By manipulating his identity and by empowering his audience, Donald Trump has successfully branded himself into an American icon.

What Do You And Coca-Cola Have In Common? A perspective on self-branding

MTV. Coca-Cola. Apple.

Sound familiar? Upon reading the words listed above, I can almost bet your mind automatically thinks of music and reality shows for MTV, red and white colored cans for Coca-Cola and lastly, the trademark apple logo for Apple. Of course, the list is not limited to what I’ve suggested. The idea is that in your mind, you thought of something when reading those names. These companies have left a lasting impression in your mind, and because of that, they are considered corporate brands.

Branding- what is it?

A corporate brand is a mental correlation created through consistent messaging and promotion of a company within the minds of all constituents. It is a conscious effort that results in the association of the intangible identity with the tangible name. For example, MTV has branded themselves as the channel for the young and wild by featuring promiscuous reality shows and airing provocative music videos. MTV has become much more than a product or a service; in a sense, it has become an attitude and a lifestyle.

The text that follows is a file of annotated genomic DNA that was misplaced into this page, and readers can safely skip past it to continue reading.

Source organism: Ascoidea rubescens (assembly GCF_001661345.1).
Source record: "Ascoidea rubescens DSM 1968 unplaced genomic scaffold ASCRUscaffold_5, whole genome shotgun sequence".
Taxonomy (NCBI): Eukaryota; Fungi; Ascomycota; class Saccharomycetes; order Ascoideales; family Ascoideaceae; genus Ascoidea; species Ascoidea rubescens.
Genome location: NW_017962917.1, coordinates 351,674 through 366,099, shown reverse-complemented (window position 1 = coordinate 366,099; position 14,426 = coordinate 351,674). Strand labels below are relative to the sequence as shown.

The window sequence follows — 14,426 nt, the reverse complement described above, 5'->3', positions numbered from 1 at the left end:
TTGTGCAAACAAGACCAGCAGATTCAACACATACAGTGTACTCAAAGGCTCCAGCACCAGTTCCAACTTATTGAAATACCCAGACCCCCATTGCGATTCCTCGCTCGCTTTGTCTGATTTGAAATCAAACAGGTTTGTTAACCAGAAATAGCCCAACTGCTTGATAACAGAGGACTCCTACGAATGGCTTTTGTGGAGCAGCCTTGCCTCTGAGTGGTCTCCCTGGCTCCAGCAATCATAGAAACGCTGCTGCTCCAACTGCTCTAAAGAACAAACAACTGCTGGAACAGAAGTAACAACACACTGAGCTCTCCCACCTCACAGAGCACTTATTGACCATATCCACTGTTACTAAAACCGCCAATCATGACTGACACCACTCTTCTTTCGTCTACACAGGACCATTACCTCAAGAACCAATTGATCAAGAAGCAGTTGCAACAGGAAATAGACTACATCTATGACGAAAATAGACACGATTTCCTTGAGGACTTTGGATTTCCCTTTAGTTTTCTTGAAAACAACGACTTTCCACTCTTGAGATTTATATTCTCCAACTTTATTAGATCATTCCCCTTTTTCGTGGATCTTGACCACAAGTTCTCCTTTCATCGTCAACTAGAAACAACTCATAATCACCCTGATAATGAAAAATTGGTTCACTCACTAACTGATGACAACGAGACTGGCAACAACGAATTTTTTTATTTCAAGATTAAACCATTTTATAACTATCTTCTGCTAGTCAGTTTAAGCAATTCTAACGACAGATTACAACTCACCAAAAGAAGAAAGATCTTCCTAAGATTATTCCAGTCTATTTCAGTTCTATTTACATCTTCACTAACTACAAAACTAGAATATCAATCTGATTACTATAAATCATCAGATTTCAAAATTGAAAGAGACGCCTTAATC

Who can do it?

With the birth of Web 2.0, the act of branding has become easier and more accessible not only for corporations, but now for individuals. Tom Peters, a management professional, is linked to the original definition of personal branding. His idea simply replaces “the company” as the subject with the “individual” as the new focus. (Elmore). It may seem a little far-fetched or even a little bit intimidating especially when you compare yourself to well-known brands like Coca-Cola or Apple. I suggest avoid comparing altogether. Instead, use these big names as a point of reference.

With the growth of social media upon us, the tools to self-brand are at our fingertips. From social networking sites like Facebook, microblogs like Twitter to blogging sites like Blogger, the Internet offers all the necessary platforms to not only create your brand, but to enhance and promote it. This mature trend has already spread like wildfire through the broad spectrum of industries. I choose to blog on the entertainment industry. I will illustrate how famous figures in society are using the best (and sometimes the worst) social media practices to alter their own brands.